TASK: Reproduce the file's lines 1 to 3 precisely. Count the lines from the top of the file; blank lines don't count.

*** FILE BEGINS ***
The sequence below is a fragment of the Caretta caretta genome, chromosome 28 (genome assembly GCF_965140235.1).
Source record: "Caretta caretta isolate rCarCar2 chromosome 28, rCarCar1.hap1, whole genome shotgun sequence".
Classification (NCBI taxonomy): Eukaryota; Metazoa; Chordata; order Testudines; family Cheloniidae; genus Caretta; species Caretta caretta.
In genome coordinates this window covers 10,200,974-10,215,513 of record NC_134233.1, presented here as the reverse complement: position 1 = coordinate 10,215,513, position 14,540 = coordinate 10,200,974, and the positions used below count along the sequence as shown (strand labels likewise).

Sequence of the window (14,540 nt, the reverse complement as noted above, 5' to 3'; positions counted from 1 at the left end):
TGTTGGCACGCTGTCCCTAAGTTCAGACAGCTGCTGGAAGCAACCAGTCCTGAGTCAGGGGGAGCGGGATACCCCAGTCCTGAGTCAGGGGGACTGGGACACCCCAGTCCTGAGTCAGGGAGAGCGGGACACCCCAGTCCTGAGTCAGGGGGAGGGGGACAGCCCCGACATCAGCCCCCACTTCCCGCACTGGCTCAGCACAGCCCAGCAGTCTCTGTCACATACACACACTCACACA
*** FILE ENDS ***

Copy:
The sequence below is a fragment of the Caretta caretta genome, chromosome 28 (genome assembly GCF_965140235.1).
Source record: "Caretta caretta isolate rCarCar2 chromosome 28, rCarCar1.hap1, whole genome shotgun sequence".
Classification (NCBI taxonomy): Eukaryota; Metazoa; Chordata; order Testudines; family Cheloniidae; genus Caretta; species Caretta caretta.